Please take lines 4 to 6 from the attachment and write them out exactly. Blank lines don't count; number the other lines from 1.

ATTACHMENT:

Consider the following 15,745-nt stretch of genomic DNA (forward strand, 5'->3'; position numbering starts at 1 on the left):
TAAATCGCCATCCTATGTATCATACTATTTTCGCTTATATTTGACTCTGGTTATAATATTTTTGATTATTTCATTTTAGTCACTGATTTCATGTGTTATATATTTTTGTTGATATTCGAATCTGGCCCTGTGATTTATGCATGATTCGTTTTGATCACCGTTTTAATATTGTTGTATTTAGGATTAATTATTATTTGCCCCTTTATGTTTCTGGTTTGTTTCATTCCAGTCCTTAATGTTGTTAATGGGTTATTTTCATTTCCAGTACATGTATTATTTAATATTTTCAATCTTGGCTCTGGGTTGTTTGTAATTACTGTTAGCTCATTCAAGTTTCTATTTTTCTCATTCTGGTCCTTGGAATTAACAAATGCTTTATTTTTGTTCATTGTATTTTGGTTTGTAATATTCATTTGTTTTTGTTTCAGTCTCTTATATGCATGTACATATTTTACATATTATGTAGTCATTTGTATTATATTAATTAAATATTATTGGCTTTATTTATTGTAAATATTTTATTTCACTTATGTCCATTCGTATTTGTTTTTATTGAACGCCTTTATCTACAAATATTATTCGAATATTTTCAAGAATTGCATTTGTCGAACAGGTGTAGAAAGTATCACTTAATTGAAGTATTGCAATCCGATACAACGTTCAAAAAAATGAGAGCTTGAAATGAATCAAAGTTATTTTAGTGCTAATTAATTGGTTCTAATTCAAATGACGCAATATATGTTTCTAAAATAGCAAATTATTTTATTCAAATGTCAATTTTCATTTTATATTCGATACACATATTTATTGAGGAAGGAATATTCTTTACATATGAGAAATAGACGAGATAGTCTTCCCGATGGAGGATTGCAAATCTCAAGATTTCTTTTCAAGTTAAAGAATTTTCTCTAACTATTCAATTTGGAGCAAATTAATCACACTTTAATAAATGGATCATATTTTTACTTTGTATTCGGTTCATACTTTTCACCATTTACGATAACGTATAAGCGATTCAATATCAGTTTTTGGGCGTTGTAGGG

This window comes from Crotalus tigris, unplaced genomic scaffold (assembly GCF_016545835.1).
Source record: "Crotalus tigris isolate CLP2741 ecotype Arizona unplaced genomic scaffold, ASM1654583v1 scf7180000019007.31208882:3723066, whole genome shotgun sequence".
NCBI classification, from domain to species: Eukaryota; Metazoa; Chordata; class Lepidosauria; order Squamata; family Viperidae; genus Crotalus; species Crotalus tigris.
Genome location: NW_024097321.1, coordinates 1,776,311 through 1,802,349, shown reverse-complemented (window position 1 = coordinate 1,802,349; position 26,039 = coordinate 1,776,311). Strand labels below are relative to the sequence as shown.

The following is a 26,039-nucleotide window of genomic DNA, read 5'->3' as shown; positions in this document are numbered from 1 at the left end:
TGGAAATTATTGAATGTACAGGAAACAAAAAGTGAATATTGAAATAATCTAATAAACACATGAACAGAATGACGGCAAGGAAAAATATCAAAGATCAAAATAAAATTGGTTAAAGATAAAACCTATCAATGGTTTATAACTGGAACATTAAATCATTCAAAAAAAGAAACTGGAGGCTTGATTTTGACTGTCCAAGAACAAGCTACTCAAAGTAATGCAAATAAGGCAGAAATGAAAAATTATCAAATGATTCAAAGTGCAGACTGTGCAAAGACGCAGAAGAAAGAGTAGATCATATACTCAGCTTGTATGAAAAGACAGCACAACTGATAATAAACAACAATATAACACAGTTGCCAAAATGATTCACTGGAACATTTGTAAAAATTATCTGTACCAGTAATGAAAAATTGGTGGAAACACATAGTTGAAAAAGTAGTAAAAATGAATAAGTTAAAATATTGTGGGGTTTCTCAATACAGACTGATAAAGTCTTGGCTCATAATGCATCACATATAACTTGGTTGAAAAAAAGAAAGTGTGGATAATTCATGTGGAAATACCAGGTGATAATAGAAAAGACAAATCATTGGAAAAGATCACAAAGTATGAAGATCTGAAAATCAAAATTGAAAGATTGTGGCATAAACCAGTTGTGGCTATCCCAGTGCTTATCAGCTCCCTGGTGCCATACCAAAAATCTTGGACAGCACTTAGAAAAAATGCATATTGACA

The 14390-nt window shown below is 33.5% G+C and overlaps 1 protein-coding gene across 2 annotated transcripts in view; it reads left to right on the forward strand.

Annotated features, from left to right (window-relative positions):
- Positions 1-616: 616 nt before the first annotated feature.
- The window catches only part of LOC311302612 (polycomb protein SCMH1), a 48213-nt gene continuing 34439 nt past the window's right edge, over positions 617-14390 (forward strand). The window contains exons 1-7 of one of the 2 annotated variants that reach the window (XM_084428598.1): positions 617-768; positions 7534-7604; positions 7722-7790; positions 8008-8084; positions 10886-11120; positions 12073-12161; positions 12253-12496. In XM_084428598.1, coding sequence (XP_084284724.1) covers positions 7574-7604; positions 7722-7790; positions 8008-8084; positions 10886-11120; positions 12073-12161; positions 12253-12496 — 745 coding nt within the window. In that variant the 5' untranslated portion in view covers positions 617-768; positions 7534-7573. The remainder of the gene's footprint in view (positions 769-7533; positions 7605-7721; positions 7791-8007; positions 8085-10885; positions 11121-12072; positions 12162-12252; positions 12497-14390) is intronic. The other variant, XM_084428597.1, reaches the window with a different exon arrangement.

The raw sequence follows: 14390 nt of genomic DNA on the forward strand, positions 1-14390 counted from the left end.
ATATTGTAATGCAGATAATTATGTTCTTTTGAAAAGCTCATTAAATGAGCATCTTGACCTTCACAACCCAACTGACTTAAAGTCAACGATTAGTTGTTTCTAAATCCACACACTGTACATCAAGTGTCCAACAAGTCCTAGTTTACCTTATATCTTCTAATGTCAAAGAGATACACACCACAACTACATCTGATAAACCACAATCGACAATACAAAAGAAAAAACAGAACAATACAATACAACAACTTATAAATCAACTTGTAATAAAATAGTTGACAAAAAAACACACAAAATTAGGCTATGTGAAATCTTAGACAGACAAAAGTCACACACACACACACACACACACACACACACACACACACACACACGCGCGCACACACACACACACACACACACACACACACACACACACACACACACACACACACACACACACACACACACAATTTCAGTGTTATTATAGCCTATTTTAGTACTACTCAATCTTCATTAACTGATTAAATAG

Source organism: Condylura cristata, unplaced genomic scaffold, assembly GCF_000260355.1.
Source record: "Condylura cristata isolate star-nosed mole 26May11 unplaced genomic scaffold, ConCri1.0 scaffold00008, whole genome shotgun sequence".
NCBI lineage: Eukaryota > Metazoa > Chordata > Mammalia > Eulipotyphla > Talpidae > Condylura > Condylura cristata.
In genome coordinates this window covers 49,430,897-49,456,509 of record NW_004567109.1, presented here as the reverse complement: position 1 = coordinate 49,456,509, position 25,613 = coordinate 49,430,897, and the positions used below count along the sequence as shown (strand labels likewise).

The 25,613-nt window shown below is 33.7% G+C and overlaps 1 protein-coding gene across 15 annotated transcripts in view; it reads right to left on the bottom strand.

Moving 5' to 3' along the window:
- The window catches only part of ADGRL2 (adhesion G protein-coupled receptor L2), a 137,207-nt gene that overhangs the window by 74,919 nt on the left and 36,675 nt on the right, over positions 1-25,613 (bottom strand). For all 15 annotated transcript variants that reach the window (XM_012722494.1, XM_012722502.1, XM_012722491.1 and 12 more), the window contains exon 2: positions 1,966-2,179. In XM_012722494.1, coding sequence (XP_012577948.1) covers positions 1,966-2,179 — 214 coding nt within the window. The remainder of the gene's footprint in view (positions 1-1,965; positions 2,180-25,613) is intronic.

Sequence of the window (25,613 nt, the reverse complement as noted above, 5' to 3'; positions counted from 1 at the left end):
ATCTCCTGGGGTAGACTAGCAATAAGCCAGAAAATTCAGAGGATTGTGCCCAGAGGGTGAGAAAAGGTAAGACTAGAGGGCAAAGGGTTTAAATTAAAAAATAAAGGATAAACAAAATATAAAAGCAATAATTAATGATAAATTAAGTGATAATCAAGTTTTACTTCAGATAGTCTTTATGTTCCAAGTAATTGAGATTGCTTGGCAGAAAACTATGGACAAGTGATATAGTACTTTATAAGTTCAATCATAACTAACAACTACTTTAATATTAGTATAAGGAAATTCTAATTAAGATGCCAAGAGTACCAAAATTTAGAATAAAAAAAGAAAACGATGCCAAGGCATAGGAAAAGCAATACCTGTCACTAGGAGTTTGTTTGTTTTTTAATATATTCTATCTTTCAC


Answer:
Source record: "Crotalus tigris isolate CLP2741 ecotype Arizona unplaced genomic scaffold, ASM1654583v1 scf7180000019007.31208882:3723066, whole genome shotgun sequence".
NCBI classification, from domain to species: Eukaryota; Metazoa; Chordata; class Lepidosauria; order Squamata; family Viperidae; genus Crotalus; species Crotalus tigris.
Genome location: NW_024097321.1, coordinates 1,776,311 through 1,802,349, shown reverse-complemented (window position 1 = coordinate 1,802,349; position 26,039 = coordinate 1,776,311). Strand labels below are relative to the sequence as shown.